In contrast to the above two examples, there follow the conditions required by one of the most efiicient methods known in the prior art. A conventional packed, moving-bed, ion-exchange resin column 16 feet high was fed with the same ion exchange resin as used in Example 1 at a rate of 14,100 cc. per minute. The resin thus had a residence time of about 400 minutes. Sea water was admitted to this column at a rate of about 0.4 linear feet per minute and thus had a residence time of about 18 minutes. Under these conditions a resin inventory of about 750 parts by weight of resin per part of magnesium absorbed was present and this resin inventory was contacted with sea water containing 17 parts of magnesium to produce a resin effluent containing one part of magnesium.

In this conventional type of system, the resin effiuent was found to have 77 percent of its theoretical equilibrium capacity for divalent ions taken up by such ions. When compared to Example 2 above, it can be seen that approximately the same approach to equilibrium was attained when the method and apparatus of the present invention were used, but with a vastly smaller resin inventory, residence time of resin and volume of sea water required. Even when conditions were adjusted, as in Example 1, to give nearly complete saturation of the resins capacity, the volume of sea water with which it was necessary to contact the resin was still only about one-fourth that required by the conventional column.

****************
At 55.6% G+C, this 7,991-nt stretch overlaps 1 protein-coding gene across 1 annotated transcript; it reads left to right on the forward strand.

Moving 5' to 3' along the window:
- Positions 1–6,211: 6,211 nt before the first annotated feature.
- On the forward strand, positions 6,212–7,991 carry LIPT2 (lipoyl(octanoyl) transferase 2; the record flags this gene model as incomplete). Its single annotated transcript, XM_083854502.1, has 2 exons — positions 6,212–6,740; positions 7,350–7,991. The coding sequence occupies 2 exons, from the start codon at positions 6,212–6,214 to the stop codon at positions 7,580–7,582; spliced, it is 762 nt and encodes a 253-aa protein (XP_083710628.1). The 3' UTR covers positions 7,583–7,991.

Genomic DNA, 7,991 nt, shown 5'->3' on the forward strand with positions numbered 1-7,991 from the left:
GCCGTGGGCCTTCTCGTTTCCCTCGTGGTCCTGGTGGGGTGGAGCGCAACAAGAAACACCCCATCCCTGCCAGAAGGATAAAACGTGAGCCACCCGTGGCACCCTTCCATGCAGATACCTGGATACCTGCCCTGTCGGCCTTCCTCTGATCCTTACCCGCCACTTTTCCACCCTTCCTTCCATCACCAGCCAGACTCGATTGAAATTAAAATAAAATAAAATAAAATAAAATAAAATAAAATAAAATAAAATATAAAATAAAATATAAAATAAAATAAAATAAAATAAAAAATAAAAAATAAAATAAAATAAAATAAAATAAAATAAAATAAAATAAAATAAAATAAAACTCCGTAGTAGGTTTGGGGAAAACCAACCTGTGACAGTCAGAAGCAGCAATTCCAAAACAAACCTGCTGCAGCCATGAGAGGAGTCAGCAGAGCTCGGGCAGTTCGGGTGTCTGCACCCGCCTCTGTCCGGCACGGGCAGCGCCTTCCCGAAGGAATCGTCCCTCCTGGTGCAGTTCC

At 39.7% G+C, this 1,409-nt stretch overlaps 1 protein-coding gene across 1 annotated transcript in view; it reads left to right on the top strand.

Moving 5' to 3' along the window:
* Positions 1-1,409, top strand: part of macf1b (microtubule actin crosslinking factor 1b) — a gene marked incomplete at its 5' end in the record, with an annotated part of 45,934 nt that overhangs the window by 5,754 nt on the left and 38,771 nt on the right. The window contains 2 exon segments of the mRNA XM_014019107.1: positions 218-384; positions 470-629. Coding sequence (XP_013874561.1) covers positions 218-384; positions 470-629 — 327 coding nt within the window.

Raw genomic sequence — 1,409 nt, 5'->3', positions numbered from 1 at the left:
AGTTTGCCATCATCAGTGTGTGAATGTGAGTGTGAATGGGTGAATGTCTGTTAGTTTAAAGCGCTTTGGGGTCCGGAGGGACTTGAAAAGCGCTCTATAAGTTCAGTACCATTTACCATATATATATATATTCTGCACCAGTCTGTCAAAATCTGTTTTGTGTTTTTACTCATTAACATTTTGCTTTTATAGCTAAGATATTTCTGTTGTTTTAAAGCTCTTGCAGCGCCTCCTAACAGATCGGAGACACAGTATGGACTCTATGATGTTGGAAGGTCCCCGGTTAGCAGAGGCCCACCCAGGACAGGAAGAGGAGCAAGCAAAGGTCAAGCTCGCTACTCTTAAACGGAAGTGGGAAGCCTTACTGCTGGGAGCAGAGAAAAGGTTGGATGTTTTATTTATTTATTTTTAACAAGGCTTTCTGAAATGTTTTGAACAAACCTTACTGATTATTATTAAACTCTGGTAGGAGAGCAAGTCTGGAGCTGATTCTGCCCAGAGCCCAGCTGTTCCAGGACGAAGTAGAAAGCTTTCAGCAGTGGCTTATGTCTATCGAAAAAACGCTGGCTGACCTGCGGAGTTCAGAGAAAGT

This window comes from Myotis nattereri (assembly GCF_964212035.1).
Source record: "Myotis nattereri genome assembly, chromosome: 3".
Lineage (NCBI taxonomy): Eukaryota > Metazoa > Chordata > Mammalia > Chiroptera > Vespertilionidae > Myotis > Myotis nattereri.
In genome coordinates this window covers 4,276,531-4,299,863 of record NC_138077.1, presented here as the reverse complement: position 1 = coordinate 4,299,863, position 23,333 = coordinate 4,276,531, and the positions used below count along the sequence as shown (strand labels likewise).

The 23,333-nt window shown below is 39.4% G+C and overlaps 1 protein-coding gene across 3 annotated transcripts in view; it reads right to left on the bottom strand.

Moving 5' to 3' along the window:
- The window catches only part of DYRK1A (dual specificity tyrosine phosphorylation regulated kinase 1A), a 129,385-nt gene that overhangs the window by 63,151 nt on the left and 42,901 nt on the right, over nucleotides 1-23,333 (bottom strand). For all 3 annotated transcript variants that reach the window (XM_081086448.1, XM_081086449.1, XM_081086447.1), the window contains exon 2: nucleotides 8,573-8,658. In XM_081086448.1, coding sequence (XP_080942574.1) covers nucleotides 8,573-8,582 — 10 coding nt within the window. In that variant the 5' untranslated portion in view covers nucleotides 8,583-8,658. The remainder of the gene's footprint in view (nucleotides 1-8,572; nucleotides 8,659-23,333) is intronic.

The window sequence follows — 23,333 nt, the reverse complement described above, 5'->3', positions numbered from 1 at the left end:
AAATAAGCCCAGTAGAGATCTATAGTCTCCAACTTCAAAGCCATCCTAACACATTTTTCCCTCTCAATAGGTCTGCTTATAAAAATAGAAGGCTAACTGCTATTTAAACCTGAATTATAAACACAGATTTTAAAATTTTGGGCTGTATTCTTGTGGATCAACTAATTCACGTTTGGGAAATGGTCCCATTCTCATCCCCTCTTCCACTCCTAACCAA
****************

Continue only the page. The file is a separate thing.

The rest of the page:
EXAMPLE 3 A method of estimating the contact efficiency of an ion exchange technique has been described by Kressman and Kitchener, Discussions of the Faraday Society, No. 7, page 90, 1949. These investigators designed a method to minimize or eliminate resistance to ion transfer, in the film surrounding the resin particle, by using highspeed agitation of a quantity of resin. Their method thus gives the maximum possible ion exchange rate for a given ion transfer.

The method of Kressman and Kitchener was used as follows: Twenty milliliters of a sulfonated polystyrene cation exchange resin in the sodium form was placed in a cylindrical screen container that was capable of being rotated at about 900 revolutions per minute. The container was immersed in 500 milliliters of an aqueous solution containing 0.5 molar sodium chloride and 0.055 molar magnesium chloride. While the container was rotated at the above rate, samples of the solution were withdrawn at intervals and analyzed in order to determine the rate of absorption of magnesium. It was found that after 1.7 minutes the resin had absorbed 50 percent as much magnesium ion as the resin would contain when at equilibrium with this solution. After 7 minutes, the resin had absorbed 80 percent of its theoretical equilibrium capacity. The rate indicated by these figures can be assumed to be approximately the maximum possible rate in this system.